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Cash Repatriation in Life Sciences: What Should You Do With it?

According to the Wall Street Journal, US pharmaceutical companies have more than $166 billion in cash overseas. A cash repatriation influx seems likely given the recent U.S. tax reform.  We recommend how the pharmaceutical industry can bring that cash back from overseas and put it to use in the United States.

The question remains – what to do with it?

The last tax holiday, passed as part of the 2004 American Jobs Creation Act, resulted in about $90 billion of pharmaceutical cash (about 60% of the total at the time) being brought back from overseas. Furthermore, sustainable tax reform has been less frequent. “It’s been 31 years since we’ve had a meaningful change to corporate tax reform”, noted Johnson & Johnson Chief Financial Officer Dominic Caruso at last month’s J.P. Morgan Healthcare Conference.

Executives are vigorously reviewing their organization’s capital allocation strategy. Many have decided that the opportunity has unlocked billions that can now be used within U.S. borders. There are, of course, numerous courses of action that a company can take should they decide to repatriate.

Conventional uses yield conventional results

A conventional capital allocation decision, given this opportunity, might include the following:

Use cash to invest in buybacks

Pharmaceuticals are among the top sectors for share buybacks. A 2017 study found that between 2006 and 2015, the 18 drug companies in the S&P 500 index spent a combined $516 billion on buybacks. This exceeded those companies R&D expense by 11%. Dividends also represent an attractive and related option as part of a capital allocation strategy.

Buybacks have been among the most attractive uses of funds across all sectors, but the fervor that companies are pursuing this option is of growing concern to major financiers.

“It concerns us that, in the wake of the financial crisis, many companies have shied away from investing in the future growth of their companies,” wrote Laurence Fink, CEO and Chairman of Blackrock in 2016.

Use cash to invest in research and development

Given that new molecule research and development are at the heart of the traditional pharmaceutical business model, another option is to invest in R&D activities. But looking under the hood reveals the drastic challenge that pharmaceutical companies face relating to return on R&D investments. The historic 25-30% return on R&D spend experienced in the 1990’s are no more.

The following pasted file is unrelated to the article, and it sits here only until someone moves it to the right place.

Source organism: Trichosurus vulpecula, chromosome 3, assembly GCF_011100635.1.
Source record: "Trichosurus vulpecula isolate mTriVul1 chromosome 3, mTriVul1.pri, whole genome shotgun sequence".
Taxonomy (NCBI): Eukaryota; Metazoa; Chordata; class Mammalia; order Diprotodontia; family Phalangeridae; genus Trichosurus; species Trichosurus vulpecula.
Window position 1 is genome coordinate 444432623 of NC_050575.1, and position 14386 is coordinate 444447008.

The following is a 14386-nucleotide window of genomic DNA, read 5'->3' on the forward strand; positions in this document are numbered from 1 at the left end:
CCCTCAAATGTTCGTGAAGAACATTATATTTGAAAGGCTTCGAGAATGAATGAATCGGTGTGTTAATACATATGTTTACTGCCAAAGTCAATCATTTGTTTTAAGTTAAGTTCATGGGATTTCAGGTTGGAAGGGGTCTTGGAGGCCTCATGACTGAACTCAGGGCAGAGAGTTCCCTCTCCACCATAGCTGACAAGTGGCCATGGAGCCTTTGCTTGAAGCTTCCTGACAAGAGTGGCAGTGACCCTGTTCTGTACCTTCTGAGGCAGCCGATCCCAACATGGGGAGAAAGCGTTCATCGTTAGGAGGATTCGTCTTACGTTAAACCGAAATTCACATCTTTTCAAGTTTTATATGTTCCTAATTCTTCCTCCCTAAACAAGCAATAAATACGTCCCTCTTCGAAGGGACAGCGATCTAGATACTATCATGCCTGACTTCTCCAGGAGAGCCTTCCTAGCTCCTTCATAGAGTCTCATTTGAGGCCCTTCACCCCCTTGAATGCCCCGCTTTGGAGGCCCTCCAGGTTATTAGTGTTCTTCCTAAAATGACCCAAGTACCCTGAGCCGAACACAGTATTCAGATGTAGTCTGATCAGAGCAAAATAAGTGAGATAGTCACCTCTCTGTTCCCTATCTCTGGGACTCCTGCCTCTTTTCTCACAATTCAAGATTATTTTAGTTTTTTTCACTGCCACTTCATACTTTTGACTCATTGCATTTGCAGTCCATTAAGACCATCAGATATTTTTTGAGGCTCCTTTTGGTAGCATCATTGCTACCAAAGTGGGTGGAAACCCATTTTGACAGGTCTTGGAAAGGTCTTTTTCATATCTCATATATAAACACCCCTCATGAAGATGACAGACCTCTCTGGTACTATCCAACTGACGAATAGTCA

Today, the IRR on pharma R&D is less than 6%, which is lower than the average cost of capital. As large pharma companies have approached and crossed this threshold, it has led to a re-imagining of the way that companies capture their early stage molecules (from in-house R&D, to outsourced R&D, to pre-commercial acquisition and partnerships). More troubling, the models are consistently predicting that the IRR will continue to shrink, and will hit 0% around 2020.

Use cash to fuel the acquisition engine

With more than $30 billion in deals in less than 30 days, 2018 has seen pharma M&A off to the hottest start of any year in the last decade. This trend is expected to continue, fueled by the new tax law, and compounded by a doubling-down on the “buy the molecule” strategy. Silicon Valley bank has predicted at least 20 or more “big exits” from biotech this year.

We are anticipating at least another $20 billion in deals over the coming months, as companies are settling on the opportunity to buy into new molecules and new platforms. CAR-T is a great example of this – over the last few months we have seen two leaders in the emerging space acquired by larger companies (Kite Pharma by Gilead Sciences and Juno Therapeutics by Celgene Corporation). Other platform technologies under development have been the focus of partnership more than acquisition (e.g., mRNA and RNAi), but even that could change with the new inflow of cash.

Not all M&A spend is optimized, which could be a focus of future investment. With the continuous push towards deal making, post-deal numbers continue to under-index stated value from due-diligence. Most flaws point to faulty integration efforts.  Many points are also left on the table due to shallow due-diligence, which focuses on a few attractive variables overinflating synergies resulting in an unrealistic value target. This creates an uphill integration road with unclear objectives and principles to make it successful. Success will lie on cross-function due diligence (not just financial), and flawless transition from pre- to post-deal.

Use cash to create a tax-efficient supply chain and sourcing strategy

Beyond buybacks, R&D, and M&A, significant opportunity exists to review your supply and sourcing strategies through a new lens of tax efficiency. This exercise should go beyond a relocation analysis to a rationalization of contracting partners based on the realities of today’s labor market, global political environment, and automation / technology.  New economic and regulatory policies are impacting offshoring / outsourcing and global supply.  These are, in turn, creating opportunities that need to be considered holistically and not just in one silo of global organizations.